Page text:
Voyageurs National Park (Minnesota)

Voyageurs National Park, governed by the National Park Service, is located along the Minnesota/Ontario border. It’s very similar in environment to the Boundary Waters—boreal forest and water. One main difference is that all types of boats are allowed on the lakes, so you’ll see motor boats, houseboats and sailboats.

Voyageurs has both front country and backcountry campsites. All of them can only be reached by the water and all of them require a reservation/permit. Of the 270ish campsites, only 15 are in the backcountry, which involves a boat-in trip, then hike or canoe/portage to the inland campsites.

canoe campsite at voyageurs national park

Backcountry campsite in Voyageurs National Park (photo courtesy of the National Park Service)

This park is surrounded by some massive lakes. Be sure when you choose your campsite that you’ll be able to canoe there from your starting point! It takes careful planning and some skill and experience to paddle safely on lakes this size with the changeable weather common to northern Minnesota.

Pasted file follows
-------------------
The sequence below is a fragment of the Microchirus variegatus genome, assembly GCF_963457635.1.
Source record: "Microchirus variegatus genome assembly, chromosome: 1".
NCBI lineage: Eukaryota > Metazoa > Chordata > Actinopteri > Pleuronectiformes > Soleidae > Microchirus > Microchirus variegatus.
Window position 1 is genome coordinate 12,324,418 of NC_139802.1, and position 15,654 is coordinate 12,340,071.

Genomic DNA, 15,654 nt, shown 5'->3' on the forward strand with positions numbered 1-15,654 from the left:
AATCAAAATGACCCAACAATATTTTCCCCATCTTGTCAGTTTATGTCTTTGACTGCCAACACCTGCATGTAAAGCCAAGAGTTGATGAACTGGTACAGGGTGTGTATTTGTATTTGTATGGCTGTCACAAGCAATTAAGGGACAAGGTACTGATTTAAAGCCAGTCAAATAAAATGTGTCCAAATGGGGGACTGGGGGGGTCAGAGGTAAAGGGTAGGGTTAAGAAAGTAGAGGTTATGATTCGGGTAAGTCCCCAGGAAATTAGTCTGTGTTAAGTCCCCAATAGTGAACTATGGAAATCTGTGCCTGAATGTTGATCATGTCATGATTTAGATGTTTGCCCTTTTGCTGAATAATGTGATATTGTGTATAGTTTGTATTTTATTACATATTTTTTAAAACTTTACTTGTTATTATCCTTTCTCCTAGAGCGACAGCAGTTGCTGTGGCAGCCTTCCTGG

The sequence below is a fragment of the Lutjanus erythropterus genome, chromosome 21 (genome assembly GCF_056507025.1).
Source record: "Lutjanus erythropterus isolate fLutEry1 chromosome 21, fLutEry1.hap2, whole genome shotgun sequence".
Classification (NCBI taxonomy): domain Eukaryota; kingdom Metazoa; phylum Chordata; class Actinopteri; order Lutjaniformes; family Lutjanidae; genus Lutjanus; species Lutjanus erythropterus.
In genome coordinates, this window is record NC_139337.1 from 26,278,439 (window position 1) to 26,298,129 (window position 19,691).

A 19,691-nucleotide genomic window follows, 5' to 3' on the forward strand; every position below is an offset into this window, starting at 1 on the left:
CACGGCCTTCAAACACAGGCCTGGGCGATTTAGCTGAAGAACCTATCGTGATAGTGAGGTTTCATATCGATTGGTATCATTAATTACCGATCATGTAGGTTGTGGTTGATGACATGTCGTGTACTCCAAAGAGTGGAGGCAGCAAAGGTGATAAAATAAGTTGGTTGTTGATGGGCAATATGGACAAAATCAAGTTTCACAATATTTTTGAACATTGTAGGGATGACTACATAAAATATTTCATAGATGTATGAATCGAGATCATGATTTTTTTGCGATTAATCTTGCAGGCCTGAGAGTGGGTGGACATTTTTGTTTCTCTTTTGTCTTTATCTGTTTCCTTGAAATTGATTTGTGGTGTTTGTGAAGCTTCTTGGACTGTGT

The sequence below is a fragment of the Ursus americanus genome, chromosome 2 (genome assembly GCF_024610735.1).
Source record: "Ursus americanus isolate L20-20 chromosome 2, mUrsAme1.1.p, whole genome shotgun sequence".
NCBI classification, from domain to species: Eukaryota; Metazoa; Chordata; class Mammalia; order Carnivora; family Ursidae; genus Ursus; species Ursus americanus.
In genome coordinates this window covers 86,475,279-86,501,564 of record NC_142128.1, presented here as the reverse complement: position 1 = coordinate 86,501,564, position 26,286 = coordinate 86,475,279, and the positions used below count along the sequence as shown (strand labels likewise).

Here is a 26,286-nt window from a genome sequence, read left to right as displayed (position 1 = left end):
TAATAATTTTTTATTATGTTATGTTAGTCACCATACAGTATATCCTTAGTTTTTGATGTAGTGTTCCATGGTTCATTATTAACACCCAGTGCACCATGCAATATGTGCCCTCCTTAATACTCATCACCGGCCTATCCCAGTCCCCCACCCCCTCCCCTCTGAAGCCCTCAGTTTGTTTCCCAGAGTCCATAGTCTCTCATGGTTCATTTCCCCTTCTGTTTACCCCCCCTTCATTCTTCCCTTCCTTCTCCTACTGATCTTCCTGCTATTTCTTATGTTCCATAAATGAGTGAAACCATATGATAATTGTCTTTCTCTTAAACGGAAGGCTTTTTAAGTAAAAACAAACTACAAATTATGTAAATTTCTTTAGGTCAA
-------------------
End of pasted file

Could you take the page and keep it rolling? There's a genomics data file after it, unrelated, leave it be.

A great option for these huge lakes would be sea kayaks. They’re made for big water and have plenty of storage space. As long as you stay in the front country campsites, there are no portages.

Sylvania Wilderness (Upper Michigan)

Think Boundary Waters experience, but in a much smaller area, more old-growth hardwood forest, easier portages and reservable campsites. This 18,000-acre protected wilderness area governed by the US Department of Agriculture is known for its pristine lakes, great fishing and local wildlife.

Sylvania contains 34 lakes connected by portages and 50 individual campsites. Gas-powered motor boats are off limits, and even electric motors are only allowed on one of the lakes. That means a quiet, backcountry canoeing experience.

orange tent at a canoe campsite in sylvania wilderness
A canoe campsite in Michigan's Sylvania Wilderness (photo courtesy of Bull Moose Patrol)

Campsite reservations are required and can be made up to 6 months in advance, with a select few open for reservations just 2 weeks in advance.

For an idea of what to expect when canoe camping in Sylvania take a look at this article by Bull Moose Patrol.

(Photos courtesy of Sharon Brodin except where noted)

What paddle questions can we help you with today? Get in touch with our Wisconsin-based Customer Service Team: 715-755-3405 • [email protected]